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Rum: the drink of Pirates to sail seven seas for

By Miguel in Featured

Aargh! Scurvy dog! Here is a booty! Let me show you our most precious treasure: rum! Even better than pieces of eight!. Argh!

Who of you ever have dream about being a pirate? Fighting, sailing and drinking rum!. An with a love on each port as part of the deal. This story shows you a bit of rum history and the different types that can be found.

Sexy pirate girl resting near a tree

Rum is a distilled alcohol from sugar cane or by-products of sugar cane as molasses. Most Rum production happens at the Caribbean islands and Latin America.

Caribe Map

Rums play an important part in the culture of most island of the West Indies and has famous associations with the Royal Navy. It served as a medium of economic exchange and has been used to finance slavery, organized crime and military insurgences.

Origins

Most probably the origin of the word rum is a truncated version of rumbullion that was a slang term for tumult or uproar. The current usage changes from the spanish-speaking producers that uses Ron to the french-speaking islands that uses Rhum.

Cut sugarcane

Sugar is a sweet crystaline carbohydrate that occurs naturally in many plants. One of them is the sugar cane.
Sugar cane is believed to originate in actual Indonesia islands. Chinese spread its cultivation in Asia and arabs took it to Middle East where crusaders discovered it in the XI century.

As Spain and Portugal ventured into the Ocean they planted sugar cane at Azores and Canary Islands. From there Cristobal Colon, or Columbus, took it into American on his second voyage to the island of La Espaola ( Hispaniola ), where now are Haite and Dominican Republic, as well as to Brazil by portuguese sailors.

The Caribbean islands proved an ideal climate for sugar cane growings and that led to a quick establishment of hundred of sugar cane plantations in the various islands.

A rum distillery with slaves working

The first distillation of rum probably took place at the sugar cane plantations of the Caribbean in the 17th century. Slaves discovered that molasses could be fermented into alcohol. Later distillation of that liquid concentrated the alcohol and removed impurities, producing the first rum. Tradition suggest that this happened for first time at Barbados and from these it spread into all the Caribbean islands.

The drink popularity quickly spread into North American and to support the demand a rum distillery was founded in Boston, Massachusetts in 1664. They made rum using molasses imported from the Caribbean islands under control of England.

To support the increasing demand of molasses as well as the big demand of sugar from Europe a lot of people was needed to work on plantations. A devilish trade triangle was established between Africa, Caribbean and the Colonies in America: Molasses were exported to the colonies, there rum was loaded in ships and sold in Africa, where they fill the ships with slaves and back to the Caribbean.

Eventually the restrictions on rum from the British islands of the Caribbean to North America colonies and the development of American whiskey let to a decline in rum popularity.

Rum and Pirates: All hand hoay!

Pirate ship on the beach
Rum association with piracy began with English privateers trading on rum. As some of them became pirates and buccaners, their fondness for tum remained.

The association with the Royal Navy began in 1665 when the British fleet captured the island of Jamaica, previously a Spanish territory. With the availability of local rum, they changed the daily ration of booze from brandy to rum. The ration was given neat or mixed with lime juice ( mojito anyone?! ).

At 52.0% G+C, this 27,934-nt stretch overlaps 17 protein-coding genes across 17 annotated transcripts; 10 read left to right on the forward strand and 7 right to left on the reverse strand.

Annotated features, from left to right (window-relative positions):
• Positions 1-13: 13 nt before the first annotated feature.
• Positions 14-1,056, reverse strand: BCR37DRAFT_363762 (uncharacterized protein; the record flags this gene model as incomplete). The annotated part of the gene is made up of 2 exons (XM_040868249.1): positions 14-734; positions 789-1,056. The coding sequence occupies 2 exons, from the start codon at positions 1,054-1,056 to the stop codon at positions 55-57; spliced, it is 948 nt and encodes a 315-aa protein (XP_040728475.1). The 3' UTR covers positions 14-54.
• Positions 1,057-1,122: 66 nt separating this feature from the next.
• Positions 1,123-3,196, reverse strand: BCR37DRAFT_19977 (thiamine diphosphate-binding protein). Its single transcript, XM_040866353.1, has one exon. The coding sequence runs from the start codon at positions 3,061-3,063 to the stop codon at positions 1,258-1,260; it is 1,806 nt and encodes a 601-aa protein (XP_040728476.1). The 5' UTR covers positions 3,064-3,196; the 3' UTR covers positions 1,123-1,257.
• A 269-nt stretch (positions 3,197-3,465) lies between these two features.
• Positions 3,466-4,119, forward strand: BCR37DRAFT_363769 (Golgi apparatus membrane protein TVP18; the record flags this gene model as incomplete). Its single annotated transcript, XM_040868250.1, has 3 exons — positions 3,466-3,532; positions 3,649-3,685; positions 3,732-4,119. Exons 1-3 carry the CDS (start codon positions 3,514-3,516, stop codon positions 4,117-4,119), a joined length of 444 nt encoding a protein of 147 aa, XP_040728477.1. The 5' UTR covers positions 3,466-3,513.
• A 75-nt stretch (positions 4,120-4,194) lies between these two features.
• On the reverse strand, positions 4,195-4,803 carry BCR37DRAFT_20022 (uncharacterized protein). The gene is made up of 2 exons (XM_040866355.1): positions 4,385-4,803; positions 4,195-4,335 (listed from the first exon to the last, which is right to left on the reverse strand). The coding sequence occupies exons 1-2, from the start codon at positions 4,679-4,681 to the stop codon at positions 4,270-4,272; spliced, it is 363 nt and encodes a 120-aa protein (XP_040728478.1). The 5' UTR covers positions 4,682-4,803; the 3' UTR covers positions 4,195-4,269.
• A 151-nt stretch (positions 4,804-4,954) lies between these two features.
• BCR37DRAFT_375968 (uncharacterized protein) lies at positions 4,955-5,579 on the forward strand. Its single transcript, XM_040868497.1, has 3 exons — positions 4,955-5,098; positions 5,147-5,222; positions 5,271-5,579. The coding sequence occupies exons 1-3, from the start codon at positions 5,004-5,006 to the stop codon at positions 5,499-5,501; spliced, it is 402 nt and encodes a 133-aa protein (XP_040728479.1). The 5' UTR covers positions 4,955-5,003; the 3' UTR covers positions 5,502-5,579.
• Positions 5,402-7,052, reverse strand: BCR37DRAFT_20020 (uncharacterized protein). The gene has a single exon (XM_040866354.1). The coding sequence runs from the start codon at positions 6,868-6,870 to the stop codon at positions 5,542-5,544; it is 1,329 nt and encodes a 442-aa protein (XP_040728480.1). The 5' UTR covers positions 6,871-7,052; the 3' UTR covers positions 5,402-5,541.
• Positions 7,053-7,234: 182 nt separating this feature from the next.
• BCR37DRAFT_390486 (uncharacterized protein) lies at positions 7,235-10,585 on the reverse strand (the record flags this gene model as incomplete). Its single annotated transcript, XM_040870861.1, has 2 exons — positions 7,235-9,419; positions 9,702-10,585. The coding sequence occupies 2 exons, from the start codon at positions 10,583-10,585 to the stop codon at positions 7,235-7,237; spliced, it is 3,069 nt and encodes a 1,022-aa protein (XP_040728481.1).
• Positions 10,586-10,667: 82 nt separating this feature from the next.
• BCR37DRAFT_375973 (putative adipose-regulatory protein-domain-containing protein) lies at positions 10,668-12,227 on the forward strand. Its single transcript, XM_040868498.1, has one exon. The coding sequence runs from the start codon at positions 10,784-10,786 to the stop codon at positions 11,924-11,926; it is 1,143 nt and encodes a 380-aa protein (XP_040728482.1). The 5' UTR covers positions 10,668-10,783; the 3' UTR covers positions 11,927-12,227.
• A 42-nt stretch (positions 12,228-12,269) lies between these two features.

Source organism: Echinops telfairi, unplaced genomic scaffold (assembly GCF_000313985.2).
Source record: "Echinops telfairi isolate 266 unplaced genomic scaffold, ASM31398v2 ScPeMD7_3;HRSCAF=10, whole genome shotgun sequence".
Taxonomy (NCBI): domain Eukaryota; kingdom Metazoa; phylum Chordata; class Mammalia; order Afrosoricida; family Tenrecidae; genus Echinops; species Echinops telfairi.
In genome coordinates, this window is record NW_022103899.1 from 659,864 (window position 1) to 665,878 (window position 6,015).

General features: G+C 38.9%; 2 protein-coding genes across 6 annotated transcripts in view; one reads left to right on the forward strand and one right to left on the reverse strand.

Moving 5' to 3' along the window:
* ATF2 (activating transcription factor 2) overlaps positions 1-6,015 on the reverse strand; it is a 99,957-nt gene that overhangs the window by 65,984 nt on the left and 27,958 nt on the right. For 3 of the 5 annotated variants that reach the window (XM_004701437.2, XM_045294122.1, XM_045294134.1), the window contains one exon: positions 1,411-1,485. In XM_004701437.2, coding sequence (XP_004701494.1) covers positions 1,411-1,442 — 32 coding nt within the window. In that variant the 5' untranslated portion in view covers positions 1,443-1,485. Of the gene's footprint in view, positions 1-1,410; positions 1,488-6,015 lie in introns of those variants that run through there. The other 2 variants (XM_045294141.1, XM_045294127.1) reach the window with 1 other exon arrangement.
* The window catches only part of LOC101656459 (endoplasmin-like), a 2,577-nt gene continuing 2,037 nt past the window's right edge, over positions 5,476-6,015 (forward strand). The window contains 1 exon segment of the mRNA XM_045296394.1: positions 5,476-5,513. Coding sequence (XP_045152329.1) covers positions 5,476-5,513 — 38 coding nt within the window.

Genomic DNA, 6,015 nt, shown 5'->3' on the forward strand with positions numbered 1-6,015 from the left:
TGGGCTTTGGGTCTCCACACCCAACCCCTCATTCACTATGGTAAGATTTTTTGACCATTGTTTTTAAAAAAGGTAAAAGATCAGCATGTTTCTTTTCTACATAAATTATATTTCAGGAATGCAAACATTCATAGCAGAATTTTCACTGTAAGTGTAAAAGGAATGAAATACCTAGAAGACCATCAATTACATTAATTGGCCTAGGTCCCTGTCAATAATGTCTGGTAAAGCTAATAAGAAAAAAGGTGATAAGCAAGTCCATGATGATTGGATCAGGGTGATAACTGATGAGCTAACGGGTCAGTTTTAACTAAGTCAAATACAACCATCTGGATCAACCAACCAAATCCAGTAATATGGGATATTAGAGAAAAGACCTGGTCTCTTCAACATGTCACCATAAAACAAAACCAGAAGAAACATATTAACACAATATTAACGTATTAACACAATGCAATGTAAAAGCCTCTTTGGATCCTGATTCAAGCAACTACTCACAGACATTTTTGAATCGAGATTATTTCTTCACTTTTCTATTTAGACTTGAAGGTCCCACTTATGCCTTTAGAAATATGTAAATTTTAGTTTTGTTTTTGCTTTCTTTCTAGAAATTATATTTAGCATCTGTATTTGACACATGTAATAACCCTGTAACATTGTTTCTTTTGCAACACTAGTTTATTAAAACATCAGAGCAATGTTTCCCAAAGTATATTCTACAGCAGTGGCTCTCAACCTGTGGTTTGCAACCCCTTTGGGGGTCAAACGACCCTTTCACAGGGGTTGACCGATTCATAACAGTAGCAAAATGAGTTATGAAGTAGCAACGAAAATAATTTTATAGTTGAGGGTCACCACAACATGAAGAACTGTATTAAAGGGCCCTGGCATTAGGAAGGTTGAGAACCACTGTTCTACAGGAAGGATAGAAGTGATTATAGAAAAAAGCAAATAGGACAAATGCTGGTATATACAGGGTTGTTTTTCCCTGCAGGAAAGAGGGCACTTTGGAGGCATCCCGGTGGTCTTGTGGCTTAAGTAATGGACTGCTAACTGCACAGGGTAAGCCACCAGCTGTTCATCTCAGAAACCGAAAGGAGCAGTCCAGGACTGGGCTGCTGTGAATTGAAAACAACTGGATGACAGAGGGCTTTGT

The practice of watering down rum began in 1740 to help minimizing the effects of alcohol on sailors. That beverage was called Grog.
The Royal Navy continued giving its sailors a daily rum ration, know as tot, until the practice was abolished after July 31, 1970, a day known as Black Tot. Tot is still given today on special occasions by the order of “Splice the main brace”.

Rum Categories

Unlike whisky, there is no easy way of categorizing rum because there is not a single standard. Each nation has different rules about aging, alcohol volumen or naming.
Frequently used categories are:

  • Light rum or white rum. Usually filtered and with very little flavor.
  • Gold rum or amber rum. Aged most of the times in bourbon oak casks.
  • Spiced rum. Obtain flavour through the addition of spices like cinnamon, rosemary, absinthe or pepper.
  • Dark rum. Aged for a long time.
  • Overproof rum. It is a rum bottled with a very high alcohol volume, usually 60, 70 or even 80 alcohol vol.

How rum is made

The production of rum, has three stages:

Fermentation

Guadeloupe rhum fermentation tank
Most rums are made using molasses, which are a by-product of sugar elaboration. Yeast and water is added to the sticky syrup and let to ferment different periods of time depending on the distiller. A notable exception to this are french rums, known as Rhum Agricole, which uses sugar cane instead of molasses.

Distillation

Rum still figure
In a similar way to Scotch whisky, rum is distilled. Most distillers use columns stills that although provide less flavour to the resulting newmake are more efficient obtaining alcohol. Others use pot stills mostly for dark and golden rums.

Ageing

Soleras of Santa Teresa rum from Venezuela
Most countries has laws that enforce rum producers to age it for at least one year. It can been aged in wooden casks or stainless steel tanks. Usually evaporation in such hot and humid climate is around 10% per year which makes old rums a very rare product.

Some rums from my collection




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